Shelter for Addicted Mentally Ill to Close Next Month


Friend to Friend, the only transitional housing program in San Diego devoted solely to mentally ill homeless adults with drug and alcohol dependencies, will close next month due to lack of funding, a director said Wednesday.

The 14-bed residence for men and women, started on a shoestring budget a year ago, is about $20,000 in the red and has relied on its sponsor, Episcopal Community Services, to stay alive the past couple of months, said Ann King, director of transition programs for ECS.

Most of Friend to Friend’s residents are referrals from San Diego County crisis centers that are able to accommodate them for only a few days. Friend to Friend has provided each of its residents with a bed and a roommate in one of seven rooms rented at the Palm Hotel on 12th Avenue, as well as referrals to narcotic and alcohol rehabilitation programs and vocational counseling, King said.

The residents otherwise depended largely on themselves--planning outings, attending group meetings and making sure each “friend” had food and support through the “bad days,” she said.


Residents were allowed to stay for up to six months. Four people in the program graduated last fall to live on their own, obtain new jobs or enroll in school. Ten more are scheduled to graduate before the shelter closes March 15.

“They don’t graduate to become rocket scientists,” King said. “But if they get to the point that they feel pretty good about themselves, they get off drugs and maybe find a job, they’re doing a damn good job.”

The impending closure puts an additional strain on services in downtown San Diego, where 1,250 beds are available each night for about 3,600 homeless, said Frank Landerville, project director for the Regional Task Force on the Homeless. About a third of the 3,600 homeless downtown suffer from some form of mental illness, he said, most of it related to the homelessness itself.

“The real value of that program’s service to the community is that they were taking people who were dually diagnosed, absolutely the last population that people want to take in or are equipped to deal with,” he said.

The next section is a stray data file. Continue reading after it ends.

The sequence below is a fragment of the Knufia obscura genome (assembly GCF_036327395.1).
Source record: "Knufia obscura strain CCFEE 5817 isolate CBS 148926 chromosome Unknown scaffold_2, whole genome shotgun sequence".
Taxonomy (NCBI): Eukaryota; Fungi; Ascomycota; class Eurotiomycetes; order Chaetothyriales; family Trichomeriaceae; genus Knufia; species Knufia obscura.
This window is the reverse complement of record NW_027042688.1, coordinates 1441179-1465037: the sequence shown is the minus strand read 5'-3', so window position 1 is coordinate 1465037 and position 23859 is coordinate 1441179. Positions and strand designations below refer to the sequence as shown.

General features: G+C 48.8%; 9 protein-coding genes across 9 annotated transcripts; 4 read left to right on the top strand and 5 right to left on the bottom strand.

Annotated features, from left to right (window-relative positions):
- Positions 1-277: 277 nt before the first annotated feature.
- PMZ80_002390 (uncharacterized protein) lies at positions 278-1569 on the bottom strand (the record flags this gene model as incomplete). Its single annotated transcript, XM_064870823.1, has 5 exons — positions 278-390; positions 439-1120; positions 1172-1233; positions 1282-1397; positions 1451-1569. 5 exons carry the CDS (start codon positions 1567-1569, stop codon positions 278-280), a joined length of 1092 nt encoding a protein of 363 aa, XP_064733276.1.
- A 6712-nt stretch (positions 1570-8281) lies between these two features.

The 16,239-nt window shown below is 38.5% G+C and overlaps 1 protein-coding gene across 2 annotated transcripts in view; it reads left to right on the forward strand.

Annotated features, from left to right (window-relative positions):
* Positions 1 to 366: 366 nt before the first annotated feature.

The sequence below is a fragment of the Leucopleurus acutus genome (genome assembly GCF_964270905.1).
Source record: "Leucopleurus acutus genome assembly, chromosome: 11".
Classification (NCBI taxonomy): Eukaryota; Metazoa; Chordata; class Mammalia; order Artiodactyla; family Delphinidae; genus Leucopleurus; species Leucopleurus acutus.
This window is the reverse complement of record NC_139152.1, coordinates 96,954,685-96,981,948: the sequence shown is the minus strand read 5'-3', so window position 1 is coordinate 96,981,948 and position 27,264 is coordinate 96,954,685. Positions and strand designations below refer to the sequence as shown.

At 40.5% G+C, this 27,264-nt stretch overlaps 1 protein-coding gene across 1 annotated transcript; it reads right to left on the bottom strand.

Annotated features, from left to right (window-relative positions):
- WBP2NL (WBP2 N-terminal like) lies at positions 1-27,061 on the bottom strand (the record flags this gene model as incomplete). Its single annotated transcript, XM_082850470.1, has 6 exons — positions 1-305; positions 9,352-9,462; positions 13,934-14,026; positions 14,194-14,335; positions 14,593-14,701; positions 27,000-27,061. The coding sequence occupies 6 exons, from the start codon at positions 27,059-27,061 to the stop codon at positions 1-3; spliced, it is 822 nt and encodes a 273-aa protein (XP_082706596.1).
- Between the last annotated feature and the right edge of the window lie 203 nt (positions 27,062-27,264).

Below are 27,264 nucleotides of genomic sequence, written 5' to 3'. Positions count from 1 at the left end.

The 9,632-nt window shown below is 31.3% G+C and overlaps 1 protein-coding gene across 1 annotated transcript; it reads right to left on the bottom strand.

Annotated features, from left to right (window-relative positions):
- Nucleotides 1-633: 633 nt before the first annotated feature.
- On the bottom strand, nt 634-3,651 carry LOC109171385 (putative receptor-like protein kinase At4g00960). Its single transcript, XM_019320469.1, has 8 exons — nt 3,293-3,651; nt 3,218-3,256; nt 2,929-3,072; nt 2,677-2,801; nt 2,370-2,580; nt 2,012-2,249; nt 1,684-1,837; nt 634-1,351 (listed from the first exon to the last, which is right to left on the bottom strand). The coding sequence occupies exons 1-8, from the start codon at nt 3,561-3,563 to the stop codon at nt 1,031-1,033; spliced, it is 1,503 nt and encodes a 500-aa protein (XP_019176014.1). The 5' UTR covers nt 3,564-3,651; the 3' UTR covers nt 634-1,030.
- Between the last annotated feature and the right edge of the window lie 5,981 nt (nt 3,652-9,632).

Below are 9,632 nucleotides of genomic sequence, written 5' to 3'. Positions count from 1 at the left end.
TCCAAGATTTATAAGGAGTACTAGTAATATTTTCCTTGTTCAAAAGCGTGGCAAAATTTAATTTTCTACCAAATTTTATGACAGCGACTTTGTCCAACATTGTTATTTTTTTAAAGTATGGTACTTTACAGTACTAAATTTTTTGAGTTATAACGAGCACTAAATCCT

A number of county mental health and crisis center workers echoed Landerville’s remarks.

“We’re going to be at a loss, a severe loss, for a place to refer our patients,” said Barry Levin, a coordinating counselor at Isis Center, a short-term in-patient psychiatric facility downtown. “I can’t think of one program that was so necessary, of all the programs that have started up in the past few years, and now it’s being axed. It’s a real shame.”

“There’s not enough residences or shelter programs for homeless persons or homeless mentally ill persons in this county,” said Henry Tarke, a manager for the county’s Mental Health Services, which provided some of Friends’ start-up money but was unable to give permanent funding. (The program’s staff and service costs are about $17,000 a month.) Tarke called the closing “distressing.”

In the meantime, the program is scurrying to find places for its 14 residents so they won’t have to continue their recoveries on the streets, King said.


Bob, 33, has been in the program since December, two months after he suffered a relapse from a mental breakdown and lost 60 pounds over two months from using crystal methamphetamine. Describing himself as “manic depressive with psychotic episodes,” Bob said he was refused by 10 or 12 residences before getting into Friends.

“When you’re on medication, they don’t want anything to do with you,” he said.

Bob said he doesn’t know where he’ll go from here, but intends to spend the next couple of weeks on the phone asking other shelter programs to accept him.